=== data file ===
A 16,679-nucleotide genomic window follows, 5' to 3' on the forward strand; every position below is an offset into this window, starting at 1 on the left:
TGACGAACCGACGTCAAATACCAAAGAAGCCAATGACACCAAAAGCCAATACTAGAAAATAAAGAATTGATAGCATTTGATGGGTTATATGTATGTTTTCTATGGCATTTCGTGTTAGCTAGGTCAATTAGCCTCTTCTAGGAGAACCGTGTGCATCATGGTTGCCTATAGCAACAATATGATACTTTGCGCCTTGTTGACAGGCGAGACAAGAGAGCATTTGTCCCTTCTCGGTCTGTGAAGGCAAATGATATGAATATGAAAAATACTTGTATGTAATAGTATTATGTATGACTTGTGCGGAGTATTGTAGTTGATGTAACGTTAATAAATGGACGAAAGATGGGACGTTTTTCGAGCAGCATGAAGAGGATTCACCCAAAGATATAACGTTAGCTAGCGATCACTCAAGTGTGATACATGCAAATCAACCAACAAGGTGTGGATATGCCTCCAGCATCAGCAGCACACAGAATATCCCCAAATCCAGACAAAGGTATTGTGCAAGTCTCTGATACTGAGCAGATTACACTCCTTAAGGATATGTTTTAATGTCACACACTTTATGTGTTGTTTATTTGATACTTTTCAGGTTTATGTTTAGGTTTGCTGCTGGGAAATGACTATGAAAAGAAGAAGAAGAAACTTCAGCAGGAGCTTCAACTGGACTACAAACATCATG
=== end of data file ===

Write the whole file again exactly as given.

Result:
A 16,679-nucleotide genomic window follows, 5' to 3' on the forward strand; every position below is an offset into this window, starting at 1 on the left:
TGACGAACCGACGTCAAATACCAAAGAAGCCAATGACACCAAAAGCCAATACTAGAAAATAAAGAATTGATAGCATTTGATGGGTTATATGTATGTTTTCTATGGCATTTCGTGTTAGCTAGGTCAATTAGCCTCTTCTAGGAGAACCGTGTGCATCATGGTTGCCTATAGCAACAATATGATACTTTGCGCCTTGTTGACAGGCGAGACAAGAGAGCATTTGTCCCTTCTCGGTCTGTGAAGGCAAATGATATGAATATGAAAAATACTTGTATGTAATAGTATTATGTATGACTTGTGCGGAGTATTGTAGTTGATGTAACGTTAATAAATGGACGAAAGATGGGACGTTTTTCGAGCAGCATGAAGAGGATTCACCCAAAGATATAACGTTAGCTAGCGATCACTCAAGTGTGATACATGCAAATCAACCAACAAGGTGTGGATATGCCTCCAGCATCAGCAGCACACAGAATATCCCCAAATCCAGACAAAGGTATTGTGCAAGTCTCTGATACTGAGCAGATTACACTCCTTAAGGATATGTTTTAATGTCACACACTTTATGTGTTGTTTATTTGATACTTTTCAGGTTTATGTTTAGGTTTGCTGCTGGGAAATGACTATGAAAAGAAGAAGAAGAAACTTCAGCAGGAGCTTCAACTGGACTACAAACATCATG